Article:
Camera Obscura

Yesterday, I cleared away our Christmas decorations and found a card from a relative that simply read “The postmistress has started putting sausages through my letterbox. I’m a worried man!”

It reminded me of the scraps of paper I use to find in books, ranging from enigmatic messages that sounded like Cold War code:

To ones like this rather strange find:

These remnants of lost lives are tantalising, particularly the photograph albums that have no names, dates or locations in them, showing us so much and telling us so little.

My latest find is an album of tiny, negative-sized prints that look as if they were taken in the 1910s and 1920s:


We begin with what looks like a lower middle class family, a century ago. The man may be smiling under his moustache, but it’s hard to tell. The clothing is respectable, but the two children in the front have bare feet!

Perhaps it’s a holiday snap.


My lamentable ignorance about military uniforms and cap badges always lets me down. I assumed that this was taken during the First World War, although their relaxed, informal pose suggests a slightly later time.

The person in the background looks a little like Robbie Williams.


I’ve found hundreds of old photos over the last five years, but never one of a sleeping child before. It’s a very touching image, although the wallpaper reminds me of Oscar Wilde’s last words.

Another photo of somebody asleep and I’m aware that my reaction to it is very different. With the boy, I see sleep as a healthy, nurturing part of growth.  When I look at this photo, I’m reminded that in Greek mythology, sleep and death were twin brothers.

Sorry if that sounds rather morbid. I think all these celebrity deaths are getting to me.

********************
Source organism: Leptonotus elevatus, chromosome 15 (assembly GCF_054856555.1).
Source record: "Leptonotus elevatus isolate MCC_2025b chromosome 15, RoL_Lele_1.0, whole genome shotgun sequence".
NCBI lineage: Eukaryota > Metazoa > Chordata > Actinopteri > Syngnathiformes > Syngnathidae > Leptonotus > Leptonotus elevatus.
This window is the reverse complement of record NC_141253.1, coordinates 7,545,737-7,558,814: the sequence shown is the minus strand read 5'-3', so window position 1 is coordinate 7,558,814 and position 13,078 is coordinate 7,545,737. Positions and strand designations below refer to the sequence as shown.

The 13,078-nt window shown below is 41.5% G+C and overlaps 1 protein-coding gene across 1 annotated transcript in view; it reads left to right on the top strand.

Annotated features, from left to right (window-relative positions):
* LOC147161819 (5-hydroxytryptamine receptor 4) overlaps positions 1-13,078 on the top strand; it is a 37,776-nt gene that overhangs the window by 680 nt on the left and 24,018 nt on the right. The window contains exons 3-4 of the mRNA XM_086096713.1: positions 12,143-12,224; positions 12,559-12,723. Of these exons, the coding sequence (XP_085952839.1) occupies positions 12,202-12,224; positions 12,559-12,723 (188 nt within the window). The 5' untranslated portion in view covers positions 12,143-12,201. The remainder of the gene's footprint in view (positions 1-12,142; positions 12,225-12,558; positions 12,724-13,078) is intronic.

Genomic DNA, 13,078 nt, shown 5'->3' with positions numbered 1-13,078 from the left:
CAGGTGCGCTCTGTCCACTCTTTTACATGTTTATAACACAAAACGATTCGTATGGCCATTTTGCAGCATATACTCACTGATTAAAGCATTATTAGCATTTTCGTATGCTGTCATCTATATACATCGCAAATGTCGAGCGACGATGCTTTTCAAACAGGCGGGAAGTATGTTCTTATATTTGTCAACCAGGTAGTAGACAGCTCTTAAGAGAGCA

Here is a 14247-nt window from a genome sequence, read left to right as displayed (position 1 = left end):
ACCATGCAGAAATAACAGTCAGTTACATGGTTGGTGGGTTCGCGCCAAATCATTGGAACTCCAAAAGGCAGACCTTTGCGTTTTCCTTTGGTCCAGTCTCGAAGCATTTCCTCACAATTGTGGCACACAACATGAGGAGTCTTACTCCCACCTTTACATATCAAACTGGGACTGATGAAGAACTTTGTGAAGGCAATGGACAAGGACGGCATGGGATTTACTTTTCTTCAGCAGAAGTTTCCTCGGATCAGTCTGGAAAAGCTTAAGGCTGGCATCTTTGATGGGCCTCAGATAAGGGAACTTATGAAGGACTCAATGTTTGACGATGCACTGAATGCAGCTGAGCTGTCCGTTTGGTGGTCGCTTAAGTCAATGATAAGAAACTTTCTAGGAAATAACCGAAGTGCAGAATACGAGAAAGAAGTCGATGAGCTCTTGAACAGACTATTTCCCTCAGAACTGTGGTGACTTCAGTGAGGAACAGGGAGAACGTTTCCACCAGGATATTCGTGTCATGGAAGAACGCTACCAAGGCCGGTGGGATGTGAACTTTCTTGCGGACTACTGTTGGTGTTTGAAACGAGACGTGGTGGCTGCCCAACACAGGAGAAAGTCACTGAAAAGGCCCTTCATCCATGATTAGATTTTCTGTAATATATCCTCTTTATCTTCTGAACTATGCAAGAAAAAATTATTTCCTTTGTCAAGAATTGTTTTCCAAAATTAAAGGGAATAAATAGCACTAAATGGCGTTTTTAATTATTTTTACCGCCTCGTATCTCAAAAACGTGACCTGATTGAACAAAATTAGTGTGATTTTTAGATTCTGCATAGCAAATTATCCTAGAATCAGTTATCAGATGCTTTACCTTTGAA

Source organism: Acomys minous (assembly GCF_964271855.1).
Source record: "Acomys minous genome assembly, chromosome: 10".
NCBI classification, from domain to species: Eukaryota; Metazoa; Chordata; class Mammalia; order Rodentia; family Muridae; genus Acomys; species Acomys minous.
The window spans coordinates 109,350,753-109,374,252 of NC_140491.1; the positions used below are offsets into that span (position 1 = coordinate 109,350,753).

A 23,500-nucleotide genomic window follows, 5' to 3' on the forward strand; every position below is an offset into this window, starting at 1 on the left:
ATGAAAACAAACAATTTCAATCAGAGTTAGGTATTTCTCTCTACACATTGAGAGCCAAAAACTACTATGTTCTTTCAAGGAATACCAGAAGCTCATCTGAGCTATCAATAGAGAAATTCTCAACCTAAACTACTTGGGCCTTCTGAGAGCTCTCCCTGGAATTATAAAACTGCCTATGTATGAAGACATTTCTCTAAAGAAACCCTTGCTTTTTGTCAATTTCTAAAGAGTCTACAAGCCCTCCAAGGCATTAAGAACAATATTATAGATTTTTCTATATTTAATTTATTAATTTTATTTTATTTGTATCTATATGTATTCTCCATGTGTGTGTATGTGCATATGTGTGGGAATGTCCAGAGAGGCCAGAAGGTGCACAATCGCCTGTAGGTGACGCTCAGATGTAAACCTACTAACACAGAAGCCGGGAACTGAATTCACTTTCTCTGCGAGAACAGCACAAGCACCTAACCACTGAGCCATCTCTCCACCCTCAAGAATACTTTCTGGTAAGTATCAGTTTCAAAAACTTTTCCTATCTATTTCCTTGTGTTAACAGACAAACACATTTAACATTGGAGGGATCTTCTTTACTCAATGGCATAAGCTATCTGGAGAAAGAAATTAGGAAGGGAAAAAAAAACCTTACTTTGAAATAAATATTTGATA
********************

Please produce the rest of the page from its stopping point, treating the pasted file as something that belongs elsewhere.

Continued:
Perhaps the cause of the gentleman’s siesta was some over-zealous sandcastle building. I know how easy it is to get carried away, particularly when the tide’s coming in.


I love this photograph, with its meeting of two very different eras. The woman was probably born in the 1840s or 50s, around the same time that Dickens and Thackeray were at the height of their careers. Unlike the generations of women below hers, who adapted to the more utilitarian fashions of World War One, she remains resolutely Victorian.


In contrast, this woman is thoroughly modern. The photo is on the same page as the Victorian matriarch, so I assume that they were vaguely contemporaneous.


Is this the same woman, but taken before the war? It’s very difficult to tell.


Cat photos are also fairly rare among the albums I’ve found. There are plenty of dogs pictures; probably because they’re more biddable and remain still while the shutter is open. Dogs also let you put sunglasses and hats on them.


This is another unusual picture of a Victorian journeyman – a man who has found himself living in a very different, mechanised world. I don’t know what he’s holding in his right hand; it almost looks as if he’s popped out for a carton of milk.